U.S. Military Personnel, Spouses and Children
Active duty military personnel, veterans, spouses and domestic partners and children may be eligible for resident tuition. Please review who is considered active duty military for residency for tuition paying purposes, eligibility if you are active duty military stationed in Washington, what happens if you were originally a resident of Washington and now assigned out of state, or options for veterans and their families.
You are considered a resident for tuition paying purposes if you are:
- A full time active duty military member stationed in Washington for purposes other than training.
- Serving in the uniformed services, which includes the Army, Navy, Marine Corps, Air Force, Washington National Guard or Reserve.
- Serving in the Coast Guard, Merchant Marines, U.S. Public Health Service Commissioned Corps or National Oceanic and Atmospheric Administration Commissioned Officer Corps.
- Serving in other nonmilitary organizations recognized as equivalent to service in the armed forces.
You are eligible for resident tuition if you are the spouse or dependent child of an active duty service member (your sponsor) stationed in Washington.
What information do I need to provide to support my residency for tuition paying purposes?
To determine eligibility, provide a copy of your sponsor’s military orders showing the date of assignment to active duty service in Washington and a copy of your military identification card verifying your spouse or dependent status. We may also ask you for copies of your sponsor’s Leave and Earning statements.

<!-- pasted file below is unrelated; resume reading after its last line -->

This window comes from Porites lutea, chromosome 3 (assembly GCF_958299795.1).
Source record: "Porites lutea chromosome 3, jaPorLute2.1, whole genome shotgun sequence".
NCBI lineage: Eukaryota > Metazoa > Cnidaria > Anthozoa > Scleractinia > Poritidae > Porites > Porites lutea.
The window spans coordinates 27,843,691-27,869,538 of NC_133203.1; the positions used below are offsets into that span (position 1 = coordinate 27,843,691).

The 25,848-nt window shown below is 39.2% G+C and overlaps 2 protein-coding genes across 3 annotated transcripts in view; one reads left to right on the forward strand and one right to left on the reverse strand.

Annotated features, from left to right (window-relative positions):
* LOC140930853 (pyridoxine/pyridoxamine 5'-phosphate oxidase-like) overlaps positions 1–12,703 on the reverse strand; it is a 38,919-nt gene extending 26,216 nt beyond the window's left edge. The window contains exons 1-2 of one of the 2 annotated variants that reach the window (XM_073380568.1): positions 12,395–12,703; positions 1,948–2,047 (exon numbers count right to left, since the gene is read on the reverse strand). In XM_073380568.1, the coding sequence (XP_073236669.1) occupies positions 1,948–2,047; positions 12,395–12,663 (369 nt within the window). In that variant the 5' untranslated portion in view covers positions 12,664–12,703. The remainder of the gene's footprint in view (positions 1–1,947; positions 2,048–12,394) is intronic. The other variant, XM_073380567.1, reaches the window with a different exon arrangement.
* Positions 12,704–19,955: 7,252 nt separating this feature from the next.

If you enter military service while domiciled in Washington, or establish a domicile while stationed in Washington for at least one year prior to your assignment out of state, you will remain a resident for tuition paying purposes during your assignment if you meet certain conditions. You must return to Washington within one year of discharge or end of service and maintain all legal ties to Washington while you are stationed outside the state. In addition, we will request a copy of your current Leave and Earning Statement (LES) and copies of your LES forms for the 12 months prior to the quarter you plan to attend.
Some examples of qualifying documents that support your domicile in the state are:
- Washington State driver license
- Vehicle registration
- Voter registration
- Lease or rental agreement (first page and signature page)
- Home purchase agreement listing the physical address of the home and date of closing (first page and signature page)
My spouse/parent/legal guardian (your sponsor) was originally stationed in Washington but has now been transferred out of state. I plan to remain in Washington during their assignment. Can I attend as a resident student for tuition paying purposes?
Yes you can as long as you continue to reside in the state. We will ask that you provide documentation that your sponsor has maintained a domicile and legal ties to Washington. We will also require a copy of your sponsor’s current Leave and Earning Statement (LES) as well as copies of your sponsor’s LES forms for the 12 months prior to the quarter you plan to attend.
In 2015, the United States Congress passed the Veterans Access, Choice and Accountability Act (Choice Act). The Choice Act requires states provide resident tuition to eligible individuals for training under the Post 9/11 GI Bill and the Montgomery GI Bill in approved Veterans Affairs programs.